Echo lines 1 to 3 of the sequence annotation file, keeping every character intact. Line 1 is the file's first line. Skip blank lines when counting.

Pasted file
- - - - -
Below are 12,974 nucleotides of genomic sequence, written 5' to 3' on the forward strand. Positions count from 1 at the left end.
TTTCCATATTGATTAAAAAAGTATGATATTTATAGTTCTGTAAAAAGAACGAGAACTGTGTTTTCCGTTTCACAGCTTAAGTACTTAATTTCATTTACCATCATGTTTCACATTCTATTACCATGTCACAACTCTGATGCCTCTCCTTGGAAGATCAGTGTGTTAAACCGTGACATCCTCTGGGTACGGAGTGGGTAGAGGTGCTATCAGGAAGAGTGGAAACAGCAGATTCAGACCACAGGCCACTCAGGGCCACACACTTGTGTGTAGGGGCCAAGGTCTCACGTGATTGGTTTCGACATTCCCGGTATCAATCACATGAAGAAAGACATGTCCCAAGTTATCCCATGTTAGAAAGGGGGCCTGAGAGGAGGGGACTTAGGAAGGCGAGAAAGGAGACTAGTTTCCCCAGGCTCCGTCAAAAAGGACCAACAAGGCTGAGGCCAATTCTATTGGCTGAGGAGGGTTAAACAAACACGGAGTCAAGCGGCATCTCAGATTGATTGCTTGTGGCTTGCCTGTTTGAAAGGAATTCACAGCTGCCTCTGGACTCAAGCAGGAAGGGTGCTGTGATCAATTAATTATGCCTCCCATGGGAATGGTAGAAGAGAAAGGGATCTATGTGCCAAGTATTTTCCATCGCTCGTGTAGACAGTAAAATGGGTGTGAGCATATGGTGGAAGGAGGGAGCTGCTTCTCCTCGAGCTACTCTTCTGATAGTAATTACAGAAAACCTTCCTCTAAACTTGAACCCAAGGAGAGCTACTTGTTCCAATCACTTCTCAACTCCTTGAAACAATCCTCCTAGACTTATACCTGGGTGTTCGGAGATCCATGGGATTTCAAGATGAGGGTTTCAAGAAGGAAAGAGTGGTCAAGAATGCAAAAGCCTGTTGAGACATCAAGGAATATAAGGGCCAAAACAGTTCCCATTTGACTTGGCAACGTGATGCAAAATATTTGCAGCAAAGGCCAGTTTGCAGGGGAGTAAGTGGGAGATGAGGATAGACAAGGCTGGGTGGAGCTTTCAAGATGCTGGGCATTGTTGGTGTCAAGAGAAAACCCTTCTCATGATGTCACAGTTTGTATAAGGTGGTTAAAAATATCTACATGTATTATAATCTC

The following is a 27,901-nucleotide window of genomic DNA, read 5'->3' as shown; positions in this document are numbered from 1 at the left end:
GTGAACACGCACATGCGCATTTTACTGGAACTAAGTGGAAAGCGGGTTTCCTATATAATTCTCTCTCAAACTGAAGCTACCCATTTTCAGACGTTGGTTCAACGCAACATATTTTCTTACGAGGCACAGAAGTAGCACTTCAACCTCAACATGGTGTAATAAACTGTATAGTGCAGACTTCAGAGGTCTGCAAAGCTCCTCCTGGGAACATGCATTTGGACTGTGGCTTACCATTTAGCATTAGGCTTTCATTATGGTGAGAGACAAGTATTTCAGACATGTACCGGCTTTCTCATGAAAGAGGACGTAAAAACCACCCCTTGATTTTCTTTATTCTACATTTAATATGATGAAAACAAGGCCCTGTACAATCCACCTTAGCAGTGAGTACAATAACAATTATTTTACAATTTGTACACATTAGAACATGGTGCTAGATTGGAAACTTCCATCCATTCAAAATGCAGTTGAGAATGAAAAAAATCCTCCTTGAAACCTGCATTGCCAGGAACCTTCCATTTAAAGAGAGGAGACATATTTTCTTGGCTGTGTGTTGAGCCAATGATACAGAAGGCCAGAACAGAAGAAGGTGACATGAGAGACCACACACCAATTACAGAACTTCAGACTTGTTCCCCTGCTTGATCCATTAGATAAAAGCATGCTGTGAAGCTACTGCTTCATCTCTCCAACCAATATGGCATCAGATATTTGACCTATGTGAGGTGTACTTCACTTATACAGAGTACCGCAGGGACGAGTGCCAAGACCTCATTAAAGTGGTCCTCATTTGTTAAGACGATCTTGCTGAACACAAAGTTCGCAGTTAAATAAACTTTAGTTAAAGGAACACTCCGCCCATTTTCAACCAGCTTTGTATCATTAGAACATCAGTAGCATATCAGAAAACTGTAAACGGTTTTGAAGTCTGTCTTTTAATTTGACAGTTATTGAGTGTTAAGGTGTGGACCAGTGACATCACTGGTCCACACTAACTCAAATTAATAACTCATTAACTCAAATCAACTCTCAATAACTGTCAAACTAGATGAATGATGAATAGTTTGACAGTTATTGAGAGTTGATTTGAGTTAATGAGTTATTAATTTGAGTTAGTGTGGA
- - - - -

Below are 12,974 nucleotides of genomic sequence, written 5' to 3' on the forward strand. Positions count from 1 at the left end.
TTTCCATATTGATTAAAAAAGTATGATATTTATAGTTCTGTAAAAAGAACGAGAACTGTGTTTTCCGTTTCACAGCTTAAGTACTTAATTTCATTTACCATCATGTTTCACATTCTATTACCATGTCACAACTCTGATGCCTCTCCTTGGAAGATCAGTGTGTTAAACCGTGACATCCTCTGGGTACGGAGTGGGTAGAGGTGCTATCAGGAAGAGTGGAAACAGCAGATTCAGACCACAGGCCACTCAGGGCCACACACTTGTGTGTAGGGGCCAAGGTCTCACGTGATTGGTTTCGACATTCCCGGTATCAATCACATGAAGAAAGACATGTCCCAAGTTATCCCATGTTAGAAAGGGGGCCTGAGAGGAGGGGACTTAGGAAGGCGAGAAAGGAGACTAGTTTCCCCAGGCTCCGTCAAAAAGGACCAACAAGGCTGAGGCCAATTCTATTGGCTGAGGAGGGTTAAACAAACACGGAGTCAAGCGGCATCTCAGATTGATTGCTTGTGGCTTGCCTGTTTGAAAGGAATTCACAGCTGCCTCTGGACTCAAGCAGGAAGGGTGCTGTGATCAATTAATTATGCCTCCCATGGGAATGGTAGAAGAGAAAGGGATCTATGTGCCAAGTATTTTCCATCGCTCGTGTAGACAGTAAAATGGGTGTGAGCATATGGTGGAAGGAGGGAGCTGCTTCTCCTCGAGCTACTCTTCTGATAGTAATTACAGAAAACCTTCCTCTAAACTTGAACCCAAGGAGAGCTACTTGTTCCAATCACTTCTCAACTCCTTGAAACAATCCTCCTAGACTTATACCTGGGTGTTCGGAGATCCATGGGATTTCAAGATGAGGGTTTCAAGAAGGAAAGAGTGGTCAAGAATGCAAAAGCCTGTTGAGACATCAAGGAATATAAGGGCCAAAACAGTTCCCATTTGACTTGGCAACGTGATGCAAAATATTTGCAGCAAAGGCCAGTTTGCAGGGGAGTAAGTGGGAGATGAGGATAGACAAGGCTGGGTGGAGCTTTCAAGATGCTGGGCATTGTTGGTGTCAAGAGAAAACCCTTCTCATGATGTCACAGTTTGTATAAGGTGGTTAAAAATATCTACATGTATTATAATCTC

The following is a 27,901-nucleotide window of genomic DNA, read 5'->3' as shown; positions in this document are numbered from 1 at the left end: